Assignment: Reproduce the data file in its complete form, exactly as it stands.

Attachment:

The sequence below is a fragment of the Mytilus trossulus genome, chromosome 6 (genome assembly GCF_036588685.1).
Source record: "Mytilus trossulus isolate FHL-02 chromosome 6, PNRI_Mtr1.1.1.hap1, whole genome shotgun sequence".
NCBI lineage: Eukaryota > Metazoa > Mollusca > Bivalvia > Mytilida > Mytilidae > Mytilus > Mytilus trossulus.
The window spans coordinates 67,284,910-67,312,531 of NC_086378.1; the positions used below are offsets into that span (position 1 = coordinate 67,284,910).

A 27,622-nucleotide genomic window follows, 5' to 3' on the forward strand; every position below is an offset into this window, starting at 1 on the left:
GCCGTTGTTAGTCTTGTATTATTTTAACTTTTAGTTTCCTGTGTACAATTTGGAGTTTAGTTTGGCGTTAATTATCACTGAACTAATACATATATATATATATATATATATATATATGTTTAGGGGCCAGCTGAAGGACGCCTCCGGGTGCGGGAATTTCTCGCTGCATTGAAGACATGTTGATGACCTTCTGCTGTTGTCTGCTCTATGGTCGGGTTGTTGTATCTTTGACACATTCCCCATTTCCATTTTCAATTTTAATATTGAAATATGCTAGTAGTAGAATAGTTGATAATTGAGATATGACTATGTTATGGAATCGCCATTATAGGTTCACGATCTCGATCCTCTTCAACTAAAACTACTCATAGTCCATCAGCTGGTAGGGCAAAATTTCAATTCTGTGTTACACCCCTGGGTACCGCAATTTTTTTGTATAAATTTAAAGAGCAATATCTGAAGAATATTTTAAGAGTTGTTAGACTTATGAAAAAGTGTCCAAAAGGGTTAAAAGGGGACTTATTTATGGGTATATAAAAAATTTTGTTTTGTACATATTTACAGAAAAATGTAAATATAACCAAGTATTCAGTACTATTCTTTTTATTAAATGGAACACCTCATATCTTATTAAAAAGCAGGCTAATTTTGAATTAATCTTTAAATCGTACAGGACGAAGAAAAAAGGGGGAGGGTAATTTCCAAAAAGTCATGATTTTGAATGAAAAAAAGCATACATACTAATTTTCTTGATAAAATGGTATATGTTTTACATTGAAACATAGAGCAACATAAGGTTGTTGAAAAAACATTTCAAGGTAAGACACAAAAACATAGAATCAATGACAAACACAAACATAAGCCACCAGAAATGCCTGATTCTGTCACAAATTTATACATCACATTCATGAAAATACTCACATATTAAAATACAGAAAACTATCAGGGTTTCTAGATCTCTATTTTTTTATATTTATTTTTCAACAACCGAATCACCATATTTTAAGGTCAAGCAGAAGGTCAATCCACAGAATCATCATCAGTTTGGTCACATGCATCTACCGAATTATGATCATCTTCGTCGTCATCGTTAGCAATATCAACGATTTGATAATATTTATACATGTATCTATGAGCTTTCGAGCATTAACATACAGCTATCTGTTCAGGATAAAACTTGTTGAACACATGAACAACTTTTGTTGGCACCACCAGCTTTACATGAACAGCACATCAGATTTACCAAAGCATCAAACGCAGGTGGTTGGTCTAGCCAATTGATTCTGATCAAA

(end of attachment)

The sequence below is a fragment of the Mytilus trossulus genome, chromosome 6 (genome assembly GCF_036588685.1).
Source record: "Mytilus trossulus isolate FHL-02 chromosome 6, PNRI_Mtr1.1.1.hap1, whole genome shotgun sequence".
NCBI lineage: Eukaryota > Metazoa > Mollusca > Bivalvia > Mytilida > Mytilidae > Mytilus > Mytilus trossulus.
The window spans coordinates 67,284,910-67,312,531 of NC_086378.1; the positions used below are offsets into that span (position 1 = coordinate 67,284,910).

A 27,622-nucleotide genomic window follows, 5' to 3' on the forward strand; every position below is an offset into this window, starting at 1 on the left:
GCCGTTGTTAGTCTTGTATTATTTTAACTTTTAGTTTCCTGTGTACAATTTGGAGTTTAGTTTGGCGTTAATTATCACTGAACTAATACATATATATATATATATATATATATATATGTTTAGGGGCCAGCTGAAGGACGCCTCCGGGTGCGGGAATTTCTCGCTGCATTGAAGACATGTTGATGACCTTCTGCTGTTGTCTGCTCTATGGTCGGGTTGTTGTATCTTTGACACATTCCCCATTTCCATTTTCAATTTTAATATTGAAATATGCTAGTAGTAGAATAGTTGATAATTGAGATATGACTATGTTATGGAATCGCCATTATAGGTTCACGATCTCGATCCTCTTCAACTAAAACTACTCATAGTCCATCAGCTGGTAGGGCAAAATTTCAATTCTGTGTTACACCCCTGGGTACCGCAATTTTTTTGTATAAATTTAAAGAGCAATATCTGAAGAATATTTTAAGAGTTGTTAGACTTATGAAAAAGTGTCCAAAAGGGTTAAAAGGGGACTTATTTATGGGTATATAAAAAATTTTGTTTTGTACATATTTACAGAAAAATGTAAATATAACCAAGTATTCAGTACTATTCTTTTTATTAAATGGAACACCTCATATCTTATTAAAAAGCAGGCTAATTTTGAATTAATCTTTAAATCGTACAGGACGAAGAAAAAAGGGGGAGGGTAATTTCCAAAAAGTCATGATTTTGAATGAAAAAAAGCATACATACTAATTTTCTTGATAAAATGGTATATGTTTTACATTGAAACATAGAGCAACATAAGGTTGTTGAAAAAACATTTCAAGGTAAGACACAAAAACATAGAATCAATGACAAACACAAACATAAGCCACCAGAAATGCCTGATTCTGTCACAAATTTATACATCACATTCATGAAAATACTCACATATTAAAATACAGAAAACTATCAGGGTTTCTAGATCTCTATTTTTTTATATTTATTTTTCAACAACCGAATCACCATATTTTAAGGTCAAGCAGAAGGTCAATCCACAGAATCATCATCAGTTTGGTCACATGCATCTACCGAATTATGATCATCTTCGTCGTCATCGTTAGCAATATCAACGATTTGATAATATTTATACATGTATCTATGAGCTTTCGAGCATTAACATACAGCTATCTGTTCAGGATAAAACTTGTTGAACACATGAACAACTTTTGTTGGCACCACCAGCTTTACATGAACAGCACATCAGATTTACCAAAGCATCAAACGCAGGTGGTTGGTCTAGCCAATTGATTCTGATCAAA